- Cultivating Time Management Skills. One of the best ways you can set your child up for instant success in life is to help them cultivate strong time management skills and utilizing their calendar is a great way to practice. Just the simple exercise of writing out a week of appointments and activities helps them to understand and appreciate just how much effort is needed when keeping oneself on schedule. When they plan and log scheduled times for tasks like homework, instrument practice, etc. this further enhances their personal organizational skills and teaches them to practice staying on task. Also, when they find themselves with days with multiple things that need to be accomplished they get to learn to prioritize as they figure out what the most important tasks are to accomplish each day.
- Teaching Personal Responsibility. When you take the responsibility of filling out and monitoring the calendar off of you and transfer that onto your child it goes a long way in helping kids to realize that they are capable of learning to monitor and care for themselves. I feel like there are so many ways children are micromanaged these days and micromanagement can erode their confidence in themselves. By showing them that as their parent we expect them to be in charge of filling out their own calendar, checking it often and take an active role in managing their time you are sending them the message that you trust and believe they have the ability to learn do things for themselves. Of course it goes without saying that there are going to be mistakes and disappointments, but childhood, before there are grades going on official transcripts or jobs one can be fired from, is the perfect time for us parents to allow these to happen and then help them learn how to handle and adjust in the future.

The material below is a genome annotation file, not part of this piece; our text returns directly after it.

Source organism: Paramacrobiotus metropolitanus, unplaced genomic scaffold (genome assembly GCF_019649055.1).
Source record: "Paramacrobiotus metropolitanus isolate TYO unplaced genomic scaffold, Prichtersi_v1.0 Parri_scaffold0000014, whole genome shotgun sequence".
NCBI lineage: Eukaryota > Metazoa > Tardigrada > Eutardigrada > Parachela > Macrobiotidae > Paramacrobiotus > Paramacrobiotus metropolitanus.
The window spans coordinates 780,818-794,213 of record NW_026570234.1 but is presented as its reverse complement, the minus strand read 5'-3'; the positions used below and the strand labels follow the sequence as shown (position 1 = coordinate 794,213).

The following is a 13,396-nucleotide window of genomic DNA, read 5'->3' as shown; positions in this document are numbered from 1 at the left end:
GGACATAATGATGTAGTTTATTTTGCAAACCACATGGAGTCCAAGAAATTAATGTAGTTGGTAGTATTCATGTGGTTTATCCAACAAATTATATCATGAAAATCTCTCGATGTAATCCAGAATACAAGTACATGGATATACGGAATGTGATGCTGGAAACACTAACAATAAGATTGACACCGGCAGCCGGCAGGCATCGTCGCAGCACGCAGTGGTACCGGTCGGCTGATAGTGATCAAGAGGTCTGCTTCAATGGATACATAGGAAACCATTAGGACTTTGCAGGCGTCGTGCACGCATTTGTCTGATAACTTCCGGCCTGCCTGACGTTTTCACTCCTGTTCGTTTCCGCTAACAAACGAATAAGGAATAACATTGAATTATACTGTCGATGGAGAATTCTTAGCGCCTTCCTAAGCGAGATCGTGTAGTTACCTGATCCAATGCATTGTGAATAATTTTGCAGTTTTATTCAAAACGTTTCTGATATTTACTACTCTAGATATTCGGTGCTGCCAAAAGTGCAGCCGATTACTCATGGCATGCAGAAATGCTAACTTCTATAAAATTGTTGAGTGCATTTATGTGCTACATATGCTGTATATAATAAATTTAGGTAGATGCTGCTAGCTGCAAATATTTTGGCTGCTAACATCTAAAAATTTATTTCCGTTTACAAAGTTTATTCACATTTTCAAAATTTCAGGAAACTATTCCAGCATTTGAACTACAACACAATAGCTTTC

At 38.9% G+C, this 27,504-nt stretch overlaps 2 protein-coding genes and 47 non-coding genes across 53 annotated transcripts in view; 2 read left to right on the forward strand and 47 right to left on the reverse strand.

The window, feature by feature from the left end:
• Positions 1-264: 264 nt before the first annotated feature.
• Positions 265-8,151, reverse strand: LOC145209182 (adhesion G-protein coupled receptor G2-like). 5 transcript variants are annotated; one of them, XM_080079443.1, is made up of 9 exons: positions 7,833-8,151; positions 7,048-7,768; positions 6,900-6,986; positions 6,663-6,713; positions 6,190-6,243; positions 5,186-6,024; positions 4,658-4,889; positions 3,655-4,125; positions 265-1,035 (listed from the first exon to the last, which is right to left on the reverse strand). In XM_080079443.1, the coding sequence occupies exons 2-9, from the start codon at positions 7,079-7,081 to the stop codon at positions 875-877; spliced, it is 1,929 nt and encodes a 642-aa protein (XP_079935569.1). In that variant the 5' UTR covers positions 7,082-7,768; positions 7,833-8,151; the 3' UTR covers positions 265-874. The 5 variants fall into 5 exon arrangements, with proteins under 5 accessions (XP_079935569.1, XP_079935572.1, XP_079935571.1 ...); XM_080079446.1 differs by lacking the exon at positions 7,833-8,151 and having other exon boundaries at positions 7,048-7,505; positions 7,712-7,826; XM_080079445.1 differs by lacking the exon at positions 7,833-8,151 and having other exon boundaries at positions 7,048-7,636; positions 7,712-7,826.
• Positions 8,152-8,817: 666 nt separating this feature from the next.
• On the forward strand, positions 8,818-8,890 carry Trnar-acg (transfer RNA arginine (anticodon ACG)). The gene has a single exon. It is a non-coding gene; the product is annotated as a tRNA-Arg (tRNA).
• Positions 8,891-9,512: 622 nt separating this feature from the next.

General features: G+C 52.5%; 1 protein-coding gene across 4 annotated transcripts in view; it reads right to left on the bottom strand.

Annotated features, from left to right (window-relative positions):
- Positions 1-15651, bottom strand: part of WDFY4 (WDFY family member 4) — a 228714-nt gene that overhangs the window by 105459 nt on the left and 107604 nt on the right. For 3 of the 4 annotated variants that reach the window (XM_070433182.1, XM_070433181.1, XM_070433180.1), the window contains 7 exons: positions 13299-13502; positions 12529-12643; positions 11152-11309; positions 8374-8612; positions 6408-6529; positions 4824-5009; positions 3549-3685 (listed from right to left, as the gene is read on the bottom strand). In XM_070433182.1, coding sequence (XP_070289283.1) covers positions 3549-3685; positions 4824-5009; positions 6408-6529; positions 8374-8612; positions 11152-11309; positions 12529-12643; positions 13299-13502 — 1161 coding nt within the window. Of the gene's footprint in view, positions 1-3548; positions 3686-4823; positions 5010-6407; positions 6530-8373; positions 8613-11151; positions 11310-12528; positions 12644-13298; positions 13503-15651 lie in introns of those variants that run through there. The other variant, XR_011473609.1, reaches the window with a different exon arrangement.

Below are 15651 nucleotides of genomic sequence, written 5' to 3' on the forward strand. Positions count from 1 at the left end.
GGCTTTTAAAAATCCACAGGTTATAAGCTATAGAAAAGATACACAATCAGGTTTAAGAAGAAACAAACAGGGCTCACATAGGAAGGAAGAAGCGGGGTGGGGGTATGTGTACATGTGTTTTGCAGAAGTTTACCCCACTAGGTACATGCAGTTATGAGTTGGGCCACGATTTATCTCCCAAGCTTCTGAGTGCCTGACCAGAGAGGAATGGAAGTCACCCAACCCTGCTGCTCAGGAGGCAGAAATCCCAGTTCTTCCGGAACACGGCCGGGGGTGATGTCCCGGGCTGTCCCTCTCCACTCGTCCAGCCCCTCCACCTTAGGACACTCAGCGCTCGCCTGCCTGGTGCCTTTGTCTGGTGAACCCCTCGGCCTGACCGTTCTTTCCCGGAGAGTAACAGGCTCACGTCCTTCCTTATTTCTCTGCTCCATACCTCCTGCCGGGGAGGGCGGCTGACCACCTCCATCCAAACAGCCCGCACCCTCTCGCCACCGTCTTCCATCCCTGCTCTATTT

- Comfort and Security Provided to Our Children. Without advance planning on how we are going to spend our time we can find our family living in a constantly reactive state. Living like this can increase anyone’s stress level, but it can be especially hard on children. Kids are still learning to manage emotions and reactions and living with routine and structure gives them a sense of security and allows them to feel safe. Utilizing a calendar allows them feel like they have been made aware of what is happening. It allows time for upcoming events to be discussed and gives them ample opportunity to ask questions if they feel they need to. Having advance notice of what is upcoming also helps all children, but especially introverted or anxious children, have the extra time they may need to get mentally prepared for things.
- Preservation of Family Time and Down Time. We live in a crazy, busy world and I feel like so often our families end up sacrificing things they really want to do together or downtime they truly need because they think there just “isn’t enough time in the day”. If you are asking your child to keep a calendar for themselves, once they have entered all their necessary commitments, appointments, assignments they get to look at exactly what free time they have and make choices. The calendar allows them to appreciate and understand prioritizing things that they want and need. For example, a couple of my kids really like to get one weekend morning with a few hours of downtime to do some screens and avoid being rushed. I know they have that in the back of their mind when they schedule their instrument practice time and try to add more in during the week to free up time on the weekend. Also, our family tries to discuss and plan events that we all want to do together and get them into the calendar because that way if an invite from a friend, sports team or a conflict arises we feel good about the fact that we had this family time planned and we typically feel confident in saying no to whatever it is that is creating a scheduling conflict.
So as you can see the practice of maintaining a personal calendar isn’t just a practice that should be reserved for adults. It is an awesome way to help kids learn valuable time, life and self-management skills all while contributing to the reduction of stress and strengthening of connection for your family as a whole.